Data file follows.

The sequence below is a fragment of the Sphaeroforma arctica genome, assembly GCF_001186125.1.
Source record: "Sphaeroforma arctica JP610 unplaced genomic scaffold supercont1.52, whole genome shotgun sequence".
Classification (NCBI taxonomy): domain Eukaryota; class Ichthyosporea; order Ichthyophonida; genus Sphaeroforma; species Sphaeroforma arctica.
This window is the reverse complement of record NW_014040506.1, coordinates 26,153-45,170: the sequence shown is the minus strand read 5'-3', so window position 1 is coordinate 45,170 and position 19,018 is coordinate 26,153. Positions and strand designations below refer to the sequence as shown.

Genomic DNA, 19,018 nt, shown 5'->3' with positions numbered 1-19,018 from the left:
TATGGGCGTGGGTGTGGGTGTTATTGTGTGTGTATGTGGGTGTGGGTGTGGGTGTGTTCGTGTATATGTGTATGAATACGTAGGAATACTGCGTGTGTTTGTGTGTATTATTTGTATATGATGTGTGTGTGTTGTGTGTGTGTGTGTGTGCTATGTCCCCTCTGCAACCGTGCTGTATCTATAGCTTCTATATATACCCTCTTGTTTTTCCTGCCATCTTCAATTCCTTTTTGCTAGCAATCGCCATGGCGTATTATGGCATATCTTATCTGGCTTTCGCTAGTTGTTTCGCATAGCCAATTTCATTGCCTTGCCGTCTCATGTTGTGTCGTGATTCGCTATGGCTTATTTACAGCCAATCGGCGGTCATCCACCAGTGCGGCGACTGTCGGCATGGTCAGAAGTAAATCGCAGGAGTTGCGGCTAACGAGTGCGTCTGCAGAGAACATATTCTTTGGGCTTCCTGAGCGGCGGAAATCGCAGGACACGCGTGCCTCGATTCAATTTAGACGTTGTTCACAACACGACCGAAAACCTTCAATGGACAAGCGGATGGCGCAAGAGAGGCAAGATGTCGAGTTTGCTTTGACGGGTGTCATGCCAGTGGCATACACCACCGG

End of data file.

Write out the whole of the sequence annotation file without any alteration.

The sequence below is a fragment of the Sphaeroforma arctica genome, assembly GCF_001186125.1.
Source record: "Sphaeroforma arctica JP610 unplaced genomic scaffold supercont1.52, whole genome shotgun sequence".
Classification (NCBI taxonomy): domain Eukaryota; class Ichthyosporea; order Ichthyophonida; genus Sphaeroforma; species Sphaeroforma arctica.
This window is the reverse complement of record NW_014040506.1, coordinates 26,153-45,170: the sequence shown is the minus strand read 5'-3', so window position 1 is coordinate 45,170 and position 19,018 is coordinate 26,153. Positions and strand designations below refer to the sequence as shown.

Genomic DNA, 19,018 nt, shown 5'->3' with positions numbered 1-19,018 from the left:
TATGGGCGTGGGTGTGGGTGTTATTGTGTGTGTATGTGGGTGTGGGTGTGGGTGTGTTCGTGTATATGTGTATGAATACGTAGGAATACTGCGTGTGTTTGTGTGTATTATTTGTATATGATGTGTGTGTGTTGTGTGTGTGTGTGTGTGCTATGTCCCCTCTGCAACCGTGCTGTATCTATAGCTTCTATATATACCCTCTTGTTTTTCCTGCCATCTTCAATTCCTTTTTGCTAGCAATCGCCATGGCGTATTATGGCATATCTTATCTGGCTTTCGCTAGTTGTTTCGCATAGCCAATTTCATTGCCTTGCCGTCTCATGTTGTGTCGTGATTCGCTATGGCTTATTTACAGCCAATCGGCGGTCATCCACCAGTGCGGCGACTGTCGGCATGGTCAGAAGTAAATCGCAGGAGTTGCGGCTAACGAGTGCGTCTGCAGAGAACATATTCTTTGGGCTTCCTGAGCGGCGGAAATCGCAGGACACGCGTGCCTCGATTCAATTTAGACGTTGTTCACAACACGACCGAAAACCTTCAATGGACAAGCGGATGGCGCAAGAGAGGCAAGATGTCGAGTTTGCTTTGACGGGTGTCATGCCAGTGGCATACACCACCGG